He has previously indicated the strength of his conviction behind establishing the company, stating: “I for one am not willing to look my children in the eye and say that we were the generation that let this happen on our watch.”
Wildlife trading impacts a huge number of animal species. Some of the more commonly known examples include elephants being poached for their ivory, or tigers being hunted for their skins and bones.
However, according to WWF, other forms of wildlife are also impacted, including marine turtles and certain species of tree.
Their website explains: “Wild plants and animals from tens of thousands of species are caught or harvested from the wild and then sold legitimately as food, pets, ornamental plants, leather, tourist ornaments and medicine.”
The charity claims that wildlife trading is second only to habitat destruction in terms of its overall threat against the survival of many of the world’s most endangered animals.
For instance, in 2011, the Western Black rhinoceros was declared extinct, while the world’s tiger population have shrunk from 100,000 a century ago, to just 3,500 – both of which are considered to be consequences of illegal trading.
Meanwhile, African elephant populations are considered to be highly under threat, suffering a 60 percent decline at the start of this century, and with death rates placed higher than birth rates.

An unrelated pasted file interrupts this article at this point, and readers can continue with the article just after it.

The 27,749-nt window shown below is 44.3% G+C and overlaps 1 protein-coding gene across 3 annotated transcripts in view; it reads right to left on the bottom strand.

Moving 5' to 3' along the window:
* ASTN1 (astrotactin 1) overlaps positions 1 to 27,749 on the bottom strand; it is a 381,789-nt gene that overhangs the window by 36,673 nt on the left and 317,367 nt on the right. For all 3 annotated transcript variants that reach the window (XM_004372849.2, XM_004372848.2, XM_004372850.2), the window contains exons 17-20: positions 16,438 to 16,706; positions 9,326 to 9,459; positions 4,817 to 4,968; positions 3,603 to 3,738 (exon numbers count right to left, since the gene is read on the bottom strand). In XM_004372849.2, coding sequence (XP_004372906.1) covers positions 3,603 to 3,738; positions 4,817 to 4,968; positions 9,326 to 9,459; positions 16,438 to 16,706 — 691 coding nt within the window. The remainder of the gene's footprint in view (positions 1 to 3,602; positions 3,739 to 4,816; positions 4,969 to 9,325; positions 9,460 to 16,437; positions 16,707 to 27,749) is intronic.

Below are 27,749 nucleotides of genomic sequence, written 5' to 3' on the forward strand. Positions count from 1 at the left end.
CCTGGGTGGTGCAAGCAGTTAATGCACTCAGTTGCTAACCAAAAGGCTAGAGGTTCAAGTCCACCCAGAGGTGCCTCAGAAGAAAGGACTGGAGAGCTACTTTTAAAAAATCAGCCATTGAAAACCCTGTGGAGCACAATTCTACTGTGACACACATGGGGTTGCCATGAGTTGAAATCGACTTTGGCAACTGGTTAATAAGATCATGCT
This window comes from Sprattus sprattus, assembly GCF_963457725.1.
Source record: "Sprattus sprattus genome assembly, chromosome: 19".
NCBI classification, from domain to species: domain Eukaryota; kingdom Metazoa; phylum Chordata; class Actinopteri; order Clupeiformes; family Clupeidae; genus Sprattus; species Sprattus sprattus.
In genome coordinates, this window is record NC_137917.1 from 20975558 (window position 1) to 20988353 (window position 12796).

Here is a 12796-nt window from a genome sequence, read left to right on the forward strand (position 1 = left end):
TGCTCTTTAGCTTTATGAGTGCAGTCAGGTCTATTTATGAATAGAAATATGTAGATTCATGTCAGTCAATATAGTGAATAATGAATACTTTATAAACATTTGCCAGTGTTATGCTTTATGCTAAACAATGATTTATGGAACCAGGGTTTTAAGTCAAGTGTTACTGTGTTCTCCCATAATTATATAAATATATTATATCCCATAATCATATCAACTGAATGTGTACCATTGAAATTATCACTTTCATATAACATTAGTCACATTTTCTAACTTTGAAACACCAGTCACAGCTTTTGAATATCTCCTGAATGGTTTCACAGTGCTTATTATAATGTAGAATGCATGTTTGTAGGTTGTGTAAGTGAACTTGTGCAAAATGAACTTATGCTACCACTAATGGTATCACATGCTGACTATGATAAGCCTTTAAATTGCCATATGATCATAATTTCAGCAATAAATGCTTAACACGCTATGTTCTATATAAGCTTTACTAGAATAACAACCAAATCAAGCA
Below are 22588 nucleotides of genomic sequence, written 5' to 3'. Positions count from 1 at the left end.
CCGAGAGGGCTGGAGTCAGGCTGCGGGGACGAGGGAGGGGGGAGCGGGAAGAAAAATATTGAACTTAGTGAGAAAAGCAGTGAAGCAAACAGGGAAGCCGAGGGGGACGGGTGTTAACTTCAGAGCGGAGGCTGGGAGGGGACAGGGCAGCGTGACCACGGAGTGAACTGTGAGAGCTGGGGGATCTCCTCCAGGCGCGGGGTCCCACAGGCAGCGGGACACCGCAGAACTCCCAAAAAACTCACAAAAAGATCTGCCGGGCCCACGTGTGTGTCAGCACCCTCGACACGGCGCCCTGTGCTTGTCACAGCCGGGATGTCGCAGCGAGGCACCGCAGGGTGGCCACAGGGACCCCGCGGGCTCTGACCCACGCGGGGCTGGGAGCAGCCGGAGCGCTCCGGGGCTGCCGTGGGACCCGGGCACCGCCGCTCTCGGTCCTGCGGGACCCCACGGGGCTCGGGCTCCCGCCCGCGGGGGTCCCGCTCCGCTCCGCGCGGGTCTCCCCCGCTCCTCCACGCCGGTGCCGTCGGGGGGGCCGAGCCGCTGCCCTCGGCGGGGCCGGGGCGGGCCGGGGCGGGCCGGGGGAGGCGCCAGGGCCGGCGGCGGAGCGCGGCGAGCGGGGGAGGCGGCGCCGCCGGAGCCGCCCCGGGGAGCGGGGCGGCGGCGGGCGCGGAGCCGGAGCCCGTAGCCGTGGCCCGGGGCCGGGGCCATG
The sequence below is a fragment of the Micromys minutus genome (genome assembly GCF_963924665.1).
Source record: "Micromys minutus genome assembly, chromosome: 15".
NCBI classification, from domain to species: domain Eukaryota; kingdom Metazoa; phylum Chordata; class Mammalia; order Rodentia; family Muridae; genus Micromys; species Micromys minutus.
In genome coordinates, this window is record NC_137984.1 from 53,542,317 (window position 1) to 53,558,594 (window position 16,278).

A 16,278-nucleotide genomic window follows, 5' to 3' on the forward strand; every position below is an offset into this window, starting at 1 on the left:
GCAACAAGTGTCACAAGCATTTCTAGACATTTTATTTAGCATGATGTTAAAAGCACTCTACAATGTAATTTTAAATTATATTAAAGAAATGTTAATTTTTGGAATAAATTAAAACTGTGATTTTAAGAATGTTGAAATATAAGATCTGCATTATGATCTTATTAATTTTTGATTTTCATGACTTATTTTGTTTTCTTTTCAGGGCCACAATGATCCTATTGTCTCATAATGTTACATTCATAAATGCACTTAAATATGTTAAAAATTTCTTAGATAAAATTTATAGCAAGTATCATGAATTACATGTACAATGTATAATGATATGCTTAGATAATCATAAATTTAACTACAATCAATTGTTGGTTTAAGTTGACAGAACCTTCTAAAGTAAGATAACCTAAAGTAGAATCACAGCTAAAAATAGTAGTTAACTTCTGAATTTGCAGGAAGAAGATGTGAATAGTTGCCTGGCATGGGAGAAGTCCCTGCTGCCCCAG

The Prince’s activism in working to stop the illegal wildlife trade also extends to other charities, such as the African conservation charity Tusk Trust, for which he has been Royal patron since 2005.
“But we must remain focused on investing in nature and the environment, protecting it for future generations. We must not pass on the baton to our children and grandchildren, apologising for our lack of collective action. Instead, we must all do more to support those who support our natural world, often at great risk to themselves.”
He went on to pay tribute to the work of wildlife rangers who risk their lives to protect animals from poachers. At the ceremony there was also a roll call of rangers who had died in the course of duty in the year prior.
It is estimated that 1,000 rangers have been killed during anti-poaching operations in the last ten years.
Source: EXPRESS CO UK